Data activism, promoting new forms of civic and political engagement, has emerged as a response to problematic aspects of datafication that include tensions between data openness and data ownership, and asymmetries in terms of data usage and distribution. In this article, we discuss MyData, a data activism initiative originating in Finland, which aims to shape a more sustainable citizen-centric data economy by means of increasing individuals’ control of their personal data. Using data gathered during long-term participant-observation in collaborative projects with data activists, we explore the internal tensions of data activism by first outlining two different social imaginaries – technological and socio-critical – within MyData, and then merging them to open practical and analytical space for engaging with the socio-technical futures currently in the making. While the technological imaginary favours data infrastructures as corrective measures, the socio-critical imaginary questions the effectiveness of technological correction. Unpacking them clarifies the kinds of political and social alternatives that different social imaginaries ascribe to the notions underlying data activism, and highlights the need to consider the social structures in play. The more far-reaching goal of our exercise is to provide practical and analytical resources for critical engagement in the context of data activism. By merging technological and socio-critical imaginaries in the work of reimagining governing structures and knowledge practices alongside infrastructural arrangements, scholars can depart from the most obvious forms of critique, influence data activism practice, and formulate data ethics and data futures.
Keywords: Datafication | social imaginary | data activism | MyData | data ethics | socio-technical futures
Conceptual frameworks for social and cultural Big Data analytics: Answering the epistemological challenge
چارچوب مفهومی برای تجزیه و تحلیل داده های بزرگ اجتماعی و فرهنگی : پاسخ به چالش معرفت شناختی-2019
This paper aims to contribute to the development of tools to support an analysis of Big Data as manifestations of social processes and human behaviour. Such a task demands both an understanding of the epistemological challenge posed by the Big Data phenomenon and a critical assessment of the offers and promises coming from the area of Big Data analytics. This paper draws upon the critical social and data scientists’ view on Big Data as an epistemological challenge that stems not only from the sheer volume of digital data but, predominantly, from the proliferation of the narrow-technological and the positivist views on data. Adoption of the social-scientific epistemological stance presupposes that digital data was conceptualised as manifestations of the social. In order to answer the epistemological challenge, social scientists need to extend the repertoire of social scientific theories and conceptual frameworks that may inform the analysis of the social in the age of Big Data. However, an ‘epistemological revolution’ discourse on Big Data may hinder the integration of the social scientific knowledge into the Big Data analytics.
Keywords: Social and cultural Big Data analytics | social science | computational science | epistemological challenge | social media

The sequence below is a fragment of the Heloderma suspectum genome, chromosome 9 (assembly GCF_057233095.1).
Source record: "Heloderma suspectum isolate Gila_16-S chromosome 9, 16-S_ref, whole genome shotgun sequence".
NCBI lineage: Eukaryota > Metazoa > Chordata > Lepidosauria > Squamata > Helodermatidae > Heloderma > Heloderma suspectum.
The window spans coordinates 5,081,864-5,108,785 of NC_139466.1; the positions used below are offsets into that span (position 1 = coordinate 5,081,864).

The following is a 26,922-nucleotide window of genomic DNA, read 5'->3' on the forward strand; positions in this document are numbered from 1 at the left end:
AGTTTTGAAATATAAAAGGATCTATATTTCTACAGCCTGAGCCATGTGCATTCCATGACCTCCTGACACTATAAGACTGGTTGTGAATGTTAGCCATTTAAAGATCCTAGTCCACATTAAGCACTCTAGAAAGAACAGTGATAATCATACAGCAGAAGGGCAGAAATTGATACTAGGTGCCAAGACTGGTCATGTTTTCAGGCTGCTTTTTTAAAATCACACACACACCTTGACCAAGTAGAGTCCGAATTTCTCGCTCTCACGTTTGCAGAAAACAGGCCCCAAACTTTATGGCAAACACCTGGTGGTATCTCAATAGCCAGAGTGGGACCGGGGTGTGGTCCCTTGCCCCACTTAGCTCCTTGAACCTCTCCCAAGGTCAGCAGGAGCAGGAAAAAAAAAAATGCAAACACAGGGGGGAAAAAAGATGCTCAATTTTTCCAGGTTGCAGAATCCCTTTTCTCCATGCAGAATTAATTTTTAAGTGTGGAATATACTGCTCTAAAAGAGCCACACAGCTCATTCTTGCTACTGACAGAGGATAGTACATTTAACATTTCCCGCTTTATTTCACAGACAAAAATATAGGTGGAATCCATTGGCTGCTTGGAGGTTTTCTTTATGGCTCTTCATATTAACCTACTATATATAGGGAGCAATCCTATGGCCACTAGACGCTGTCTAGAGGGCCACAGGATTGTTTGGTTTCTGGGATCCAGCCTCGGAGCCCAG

Medical research, Big Data and the need for privacy by design
تحقیقات پزشکی، داده های بزرگ و نیاز به حریم خصوصی توسط طراحی-2019
Medical research data is sensitive personal data that needs to be protected from unauthorized access and unintentional disclosure. In a research setting, sharing of (big) data within the scientific community is necessary in order to make progress and maximize scientific benefits derived from valuable and costly data. At the same time, convincingly protecting the privacy of people (patients) participating in medical research is a prerequisite for maintaining trust and willingness to share. In this commentary, we will address this issue and the pitfalls involved in the context of the PEP project1 that provides the infrastructure for the Personalized Parkinson’s Project,2 a large cohort study on Parkinson’s disease from Radboud University Medical Center (Radboudumc), in cooperation with Verily life Sciences, an Alphabet subsidiary.
Keywords:Big Data | GDPR compliance | informed consent | medical cohort study | polymorphic encryption | privacy by design
Experiments with a data-public: Moving digital methods into critical proximity with political practice
آزمایشات با داده های عمومی: انتقال روش های دیجیتال به نزدیکی بحرانی با عمل سیاسی-2019
Making publics visible through digital traces has recently generated interest by practitioners of public engagement and scholars within the field of digital methods. This paper presents an experiment in moving such methods into critical proximity with political practice and discusses how digital visualizations of topical debates become appropriated by actors and hardwired into existing ecologies of publics and politics. Through an experiment in rendering a specific data-public visible, it shows how the interplay between diverse conceptions of the public as well as the specific platforms and data invoked, resulted in a situated affordance-space that allowed specific renderings take shape, while disadvantaging others. Furthermore, it argues that several accepted tropes in the literatures of digital methods ended up being problematic guidelines in this space. Among these is the prescription to shown heterogeneity by pushing back at established media logics.